I believe that no piece of work is perfect. Art is subjective, after all. Look hard enough, and you’ll find some sort of flaw. As such, I rate things based not on entertainment value or personal enjoyment, but instead on the severity of its flaws.
Here on Tyler DeWriter, I use a custom rating model, which depicts pillars in various states of disrepair. The image I use for each review will indicate my rating of the given work (left = best, right = worst), and the meaning of each numeral is as follows:
- (I) – Pristine Condition
- A stage I pillar represents a work so good, it’s about as close to perfect as you’re gonna get. It may still have defects, sure, but you won’t really notice these flaws unless you’re actively hunting for them.
- Equal to 5/5
- (II) – Wear and Tear
- A stage II pillar represents a work that’s good, but could be better. A few cracks here, a few holes to patch there, but it’s still structurally sound.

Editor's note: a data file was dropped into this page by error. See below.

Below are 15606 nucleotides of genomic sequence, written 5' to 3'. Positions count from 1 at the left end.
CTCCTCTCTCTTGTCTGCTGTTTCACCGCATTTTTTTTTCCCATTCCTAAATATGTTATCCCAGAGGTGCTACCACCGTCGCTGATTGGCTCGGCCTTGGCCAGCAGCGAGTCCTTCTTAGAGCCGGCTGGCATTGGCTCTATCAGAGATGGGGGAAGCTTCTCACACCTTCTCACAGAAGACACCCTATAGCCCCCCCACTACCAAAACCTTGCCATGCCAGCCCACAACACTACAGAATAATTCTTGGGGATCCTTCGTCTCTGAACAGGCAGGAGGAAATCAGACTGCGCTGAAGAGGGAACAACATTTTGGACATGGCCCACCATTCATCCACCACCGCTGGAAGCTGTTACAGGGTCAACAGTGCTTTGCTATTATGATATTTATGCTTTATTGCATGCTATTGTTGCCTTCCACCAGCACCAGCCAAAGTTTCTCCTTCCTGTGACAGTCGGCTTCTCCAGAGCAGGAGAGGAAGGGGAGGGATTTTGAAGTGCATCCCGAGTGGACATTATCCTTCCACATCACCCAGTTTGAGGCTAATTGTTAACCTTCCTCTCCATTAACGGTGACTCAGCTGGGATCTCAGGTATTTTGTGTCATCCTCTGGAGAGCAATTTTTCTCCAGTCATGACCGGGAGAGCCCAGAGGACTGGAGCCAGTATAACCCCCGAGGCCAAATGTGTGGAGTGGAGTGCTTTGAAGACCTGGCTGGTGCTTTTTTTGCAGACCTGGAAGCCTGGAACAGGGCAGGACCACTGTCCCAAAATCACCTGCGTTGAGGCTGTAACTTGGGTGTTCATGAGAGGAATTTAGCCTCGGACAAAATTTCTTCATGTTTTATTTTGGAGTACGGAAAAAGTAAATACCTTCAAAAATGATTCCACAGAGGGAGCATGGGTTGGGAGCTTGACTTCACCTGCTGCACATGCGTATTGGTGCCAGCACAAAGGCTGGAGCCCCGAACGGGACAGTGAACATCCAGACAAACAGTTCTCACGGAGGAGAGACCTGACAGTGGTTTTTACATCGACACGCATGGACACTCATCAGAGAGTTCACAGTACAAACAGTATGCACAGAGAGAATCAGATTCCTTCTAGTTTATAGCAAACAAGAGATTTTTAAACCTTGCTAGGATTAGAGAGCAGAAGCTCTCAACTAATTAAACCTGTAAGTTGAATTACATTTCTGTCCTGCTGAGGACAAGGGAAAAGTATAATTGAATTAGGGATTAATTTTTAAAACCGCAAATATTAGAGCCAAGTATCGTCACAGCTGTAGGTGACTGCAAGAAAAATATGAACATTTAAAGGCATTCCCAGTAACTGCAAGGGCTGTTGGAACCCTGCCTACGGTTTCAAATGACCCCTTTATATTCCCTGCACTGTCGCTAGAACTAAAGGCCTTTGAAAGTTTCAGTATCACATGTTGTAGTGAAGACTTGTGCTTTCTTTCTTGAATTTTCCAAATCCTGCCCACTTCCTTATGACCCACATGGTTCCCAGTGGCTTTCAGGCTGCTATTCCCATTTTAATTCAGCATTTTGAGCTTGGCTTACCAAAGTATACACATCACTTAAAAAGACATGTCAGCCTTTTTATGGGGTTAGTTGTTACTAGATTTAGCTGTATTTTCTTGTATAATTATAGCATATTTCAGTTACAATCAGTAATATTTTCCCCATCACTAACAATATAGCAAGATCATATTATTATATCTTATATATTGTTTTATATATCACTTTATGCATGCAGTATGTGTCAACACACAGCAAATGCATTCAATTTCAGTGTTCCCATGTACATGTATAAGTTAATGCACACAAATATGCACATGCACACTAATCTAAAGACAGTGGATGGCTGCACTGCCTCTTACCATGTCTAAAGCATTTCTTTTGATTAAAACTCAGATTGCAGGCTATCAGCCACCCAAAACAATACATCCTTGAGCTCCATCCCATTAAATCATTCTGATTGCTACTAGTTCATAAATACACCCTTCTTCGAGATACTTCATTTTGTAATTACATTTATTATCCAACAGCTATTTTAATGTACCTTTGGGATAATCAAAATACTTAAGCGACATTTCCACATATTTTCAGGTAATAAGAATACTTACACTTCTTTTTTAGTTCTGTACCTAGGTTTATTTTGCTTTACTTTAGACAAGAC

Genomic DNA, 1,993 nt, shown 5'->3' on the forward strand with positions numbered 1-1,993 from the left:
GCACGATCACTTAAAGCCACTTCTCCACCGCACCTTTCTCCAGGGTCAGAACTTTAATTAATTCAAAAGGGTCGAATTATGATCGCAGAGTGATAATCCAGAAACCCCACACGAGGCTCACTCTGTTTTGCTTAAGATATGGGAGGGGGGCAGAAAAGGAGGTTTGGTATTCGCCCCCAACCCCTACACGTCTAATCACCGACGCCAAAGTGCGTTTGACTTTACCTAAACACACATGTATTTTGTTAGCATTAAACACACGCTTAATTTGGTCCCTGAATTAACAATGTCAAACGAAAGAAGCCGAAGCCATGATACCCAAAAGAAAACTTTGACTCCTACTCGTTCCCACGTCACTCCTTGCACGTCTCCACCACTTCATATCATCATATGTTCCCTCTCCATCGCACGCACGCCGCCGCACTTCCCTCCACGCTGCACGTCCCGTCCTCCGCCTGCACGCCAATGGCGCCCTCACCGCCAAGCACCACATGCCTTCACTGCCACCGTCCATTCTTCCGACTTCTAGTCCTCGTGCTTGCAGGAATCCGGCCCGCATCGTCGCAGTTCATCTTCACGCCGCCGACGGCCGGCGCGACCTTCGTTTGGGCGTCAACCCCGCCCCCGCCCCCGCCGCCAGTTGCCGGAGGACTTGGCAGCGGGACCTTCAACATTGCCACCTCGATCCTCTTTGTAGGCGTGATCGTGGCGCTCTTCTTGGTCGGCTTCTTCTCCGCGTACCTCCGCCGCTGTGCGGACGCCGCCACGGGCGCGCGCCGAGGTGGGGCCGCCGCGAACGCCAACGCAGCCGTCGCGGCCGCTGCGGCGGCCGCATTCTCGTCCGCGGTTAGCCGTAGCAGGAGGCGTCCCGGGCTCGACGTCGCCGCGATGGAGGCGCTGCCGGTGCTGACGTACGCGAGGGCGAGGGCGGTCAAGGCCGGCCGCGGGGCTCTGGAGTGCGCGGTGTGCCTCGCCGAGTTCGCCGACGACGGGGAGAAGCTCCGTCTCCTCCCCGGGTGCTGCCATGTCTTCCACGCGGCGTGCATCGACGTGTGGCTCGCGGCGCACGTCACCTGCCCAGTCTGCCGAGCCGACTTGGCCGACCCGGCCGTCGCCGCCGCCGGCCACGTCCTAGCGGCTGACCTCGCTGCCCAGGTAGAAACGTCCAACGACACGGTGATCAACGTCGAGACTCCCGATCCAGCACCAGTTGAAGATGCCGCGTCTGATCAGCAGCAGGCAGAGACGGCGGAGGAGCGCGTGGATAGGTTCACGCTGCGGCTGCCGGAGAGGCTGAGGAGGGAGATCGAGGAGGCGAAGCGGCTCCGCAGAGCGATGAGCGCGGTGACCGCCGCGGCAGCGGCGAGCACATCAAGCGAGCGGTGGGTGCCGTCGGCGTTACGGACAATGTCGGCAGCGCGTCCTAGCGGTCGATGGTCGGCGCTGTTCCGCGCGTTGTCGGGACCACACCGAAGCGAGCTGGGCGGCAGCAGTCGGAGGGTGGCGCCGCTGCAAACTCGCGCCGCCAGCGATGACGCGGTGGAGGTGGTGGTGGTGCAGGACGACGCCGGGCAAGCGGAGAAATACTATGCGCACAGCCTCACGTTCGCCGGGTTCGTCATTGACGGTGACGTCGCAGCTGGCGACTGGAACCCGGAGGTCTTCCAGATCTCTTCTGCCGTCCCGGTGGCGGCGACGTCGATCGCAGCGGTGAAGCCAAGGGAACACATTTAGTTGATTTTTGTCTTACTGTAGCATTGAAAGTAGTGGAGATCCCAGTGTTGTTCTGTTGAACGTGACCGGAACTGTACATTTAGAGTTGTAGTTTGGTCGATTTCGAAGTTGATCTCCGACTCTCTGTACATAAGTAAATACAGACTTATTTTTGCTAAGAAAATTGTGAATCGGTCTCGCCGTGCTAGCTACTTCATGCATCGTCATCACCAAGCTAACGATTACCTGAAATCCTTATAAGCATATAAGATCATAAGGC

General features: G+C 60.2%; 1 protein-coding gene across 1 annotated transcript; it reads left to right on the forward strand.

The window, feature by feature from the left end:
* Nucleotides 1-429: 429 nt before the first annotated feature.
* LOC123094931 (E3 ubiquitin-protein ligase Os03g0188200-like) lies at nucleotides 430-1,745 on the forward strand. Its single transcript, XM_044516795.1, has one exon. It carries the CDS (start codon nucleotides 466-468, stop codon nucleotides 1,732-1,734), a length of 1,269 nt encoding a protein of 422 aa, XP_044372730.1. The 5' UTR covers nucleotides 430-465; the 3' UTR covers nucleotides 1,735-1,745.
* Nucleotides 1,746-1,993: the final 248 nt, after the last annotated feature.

- Equal to 4/5
- (III) – In Need of Repair
- A stage III pillar represents a work with a structural flaw. Though it’s not necessarily bad, the flaws at this point are impossible to ignore.
- Equal to 3/5
- (IV) – Verge of Collapse
- A stage IV pillar represents a work with a fundamental flaw. It still has some redeeming qualities to prop it up, but it’s so unstable that removing a single one of them (say, a fan-favorite character dies or something) could make the whole thing collapse.
- Equal to 2/5
- (V) – Left in Ruins
- A stage V pillar represents a work that’s damaged beyond the point of repair. Sure, you can still learn from it, but the time and energy you’d need to fix it wouldn’t be worth it. Might as well just make a new work entirely.
- Equal to 1/5